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In this original application of information theory to social analysis, Orrin Klapp examines how and why societies are producing more stress than they ever can handle. He argues that the reduction of 'social noise', the chaos from which we try to construct meaning is a major goal of individuals and groups alike. Individuals, groups, even entire societies normally cycle rhythmically between two basic modes of adaptation to the constant communication flow: opening, or scanning for desired information; and closing, or defending against noise. For example, in a society functioning in the opening mode, movements like ecumenicism and expansionism achieve momentum. Extreme reactions in either mode lead to an opposite swing, according to Professor Klapp's model. His wide-ranging conceptual scheme incorporates hypotheses about the variety and redundancy of information, as well as about human channel capacities and the need for homeostatis. His research reveals intriguing relationships among such phenomena as the concern about industrial population and the search for ethnic roots.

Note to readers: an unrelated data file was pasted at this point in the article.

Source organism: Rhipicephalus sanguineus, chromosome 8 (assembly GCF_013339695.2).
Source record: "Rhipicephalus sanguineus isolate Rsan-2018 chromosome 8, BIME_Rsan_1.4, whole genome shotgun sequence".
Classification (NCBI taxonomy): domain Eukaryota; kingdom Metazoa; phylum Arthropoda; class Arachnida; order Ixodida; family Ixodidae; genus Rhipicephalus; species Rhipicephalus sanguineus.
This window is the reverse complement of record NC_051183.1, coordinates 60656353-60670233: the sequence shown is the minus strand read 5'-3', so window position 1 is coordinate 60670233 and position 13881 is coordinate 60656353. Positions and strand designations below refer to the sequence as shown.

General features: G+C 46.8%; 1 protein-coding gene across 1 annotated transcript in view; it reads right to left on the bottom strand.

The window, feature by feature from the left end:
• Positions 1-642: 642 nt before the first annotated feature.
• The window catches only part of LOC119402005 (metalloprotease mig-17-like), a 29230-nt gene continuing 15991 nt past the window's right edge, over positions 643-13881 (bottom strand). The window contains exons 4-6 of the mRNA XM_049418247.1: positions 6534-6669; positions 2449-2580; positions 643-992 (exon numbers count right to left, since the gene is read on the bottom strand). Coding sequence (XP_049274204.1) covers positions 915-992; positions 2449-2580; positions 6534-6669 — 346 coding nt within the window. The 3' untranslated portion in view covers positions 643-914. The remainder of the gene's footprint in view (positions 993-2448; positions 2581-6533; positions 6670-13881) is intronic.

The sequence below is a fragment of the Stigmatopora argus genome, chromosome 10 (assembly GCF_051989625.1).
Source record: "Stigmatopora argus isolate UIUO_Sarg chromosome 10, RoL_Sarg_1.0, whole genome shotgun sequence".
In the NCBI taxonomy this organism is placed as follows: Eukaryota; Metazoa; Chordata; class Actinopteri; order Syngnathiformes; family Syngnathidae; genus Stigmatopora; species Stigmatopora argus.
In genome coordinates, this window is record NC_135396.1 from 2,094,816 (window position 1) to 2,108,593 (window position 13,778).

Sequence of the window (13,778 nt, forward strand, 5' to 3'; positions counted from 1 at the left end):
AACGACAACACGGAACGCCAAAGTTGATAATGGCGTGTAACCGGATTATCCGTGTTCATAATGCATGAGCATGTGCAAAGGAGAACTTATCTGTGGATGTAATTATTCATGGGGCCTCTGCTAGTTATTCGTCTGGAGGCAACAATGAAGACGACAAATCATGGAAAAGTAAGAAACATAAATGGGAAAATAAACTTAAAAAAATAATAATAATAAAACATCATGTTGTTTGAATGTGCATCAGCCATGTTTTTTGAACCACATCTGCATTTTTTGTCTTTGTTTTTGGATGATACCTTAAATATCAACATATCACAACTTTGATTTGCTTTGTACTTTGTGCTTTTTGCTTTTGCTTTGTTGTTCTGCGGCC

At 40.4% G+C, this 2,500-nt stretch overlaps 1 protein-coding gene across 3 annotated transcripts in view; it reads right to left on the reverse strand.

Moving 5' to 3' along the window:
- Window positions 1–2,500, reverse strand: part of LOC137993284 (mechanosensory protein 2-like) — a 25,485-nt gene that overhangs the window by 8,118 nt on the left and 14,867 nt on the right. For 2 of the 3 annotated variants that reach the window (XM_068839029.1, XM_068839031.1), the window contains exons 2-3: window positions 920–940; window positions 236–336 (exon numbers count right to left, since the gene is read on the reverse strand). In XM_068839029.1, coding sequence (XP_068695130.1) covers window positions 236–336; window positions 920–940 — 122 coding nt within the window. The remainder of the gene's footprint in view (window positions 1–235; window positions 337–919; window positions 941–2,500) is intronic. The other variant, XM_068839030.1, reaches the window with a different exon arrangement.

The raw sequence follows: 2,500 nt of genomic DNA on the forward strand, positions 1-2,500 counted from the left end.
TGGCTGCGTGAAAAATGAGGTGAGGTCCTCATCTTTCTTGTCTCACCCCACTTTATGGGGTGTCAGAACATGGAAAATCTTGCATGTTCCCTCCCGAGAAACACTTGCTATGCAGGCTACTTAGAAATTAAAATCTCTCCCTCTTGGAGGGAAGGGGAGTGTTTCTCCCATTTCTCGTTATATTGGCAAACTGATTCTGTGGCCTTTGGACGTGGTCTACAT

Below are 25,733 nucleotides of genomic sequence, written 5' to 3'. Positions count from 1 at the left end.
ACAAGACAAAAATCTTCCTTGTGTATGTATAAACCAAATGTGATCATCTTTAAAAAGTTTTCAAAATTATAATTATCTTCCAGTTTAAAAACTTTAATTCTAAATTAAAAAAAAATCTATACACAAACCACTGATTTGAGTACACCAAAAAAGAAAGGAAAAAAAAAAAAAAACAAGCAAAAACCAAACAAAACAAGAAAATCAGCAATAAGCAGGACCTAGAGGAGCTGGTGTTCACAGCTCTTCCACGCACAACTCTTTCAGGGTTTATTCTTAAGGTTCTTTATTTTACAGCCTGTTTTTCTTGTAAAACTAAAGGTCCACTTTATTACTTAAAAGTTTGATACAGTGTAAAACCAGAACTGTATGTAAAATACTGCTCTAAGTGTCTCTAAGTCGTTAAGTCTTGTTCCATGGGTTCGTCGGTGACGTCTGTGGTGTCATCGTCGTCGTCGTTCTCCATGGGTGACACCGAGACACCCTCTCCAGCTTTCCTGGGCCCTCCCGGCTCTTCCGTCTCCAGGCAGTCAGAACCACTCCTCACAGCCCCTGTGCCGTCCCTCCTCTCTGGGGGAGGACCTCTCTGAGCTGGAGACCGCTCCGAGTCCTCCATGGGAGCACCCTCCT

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- Date Published: January 1979
- format: Paperback
- isbn: 9780521293112
- length: 240 pages
- dimensions: 229 x 152 x 14 mm
- weight: 0.36kg
- availability: Available
Table of Contents
1. Social noise
2. Opening and closing in open societies
3. The feast of the media
4. When information turns to noise
5. Entropic communication
6. Good redundancy: identity as playback
7. Theory of opening and closing
8. Movements and possibilities
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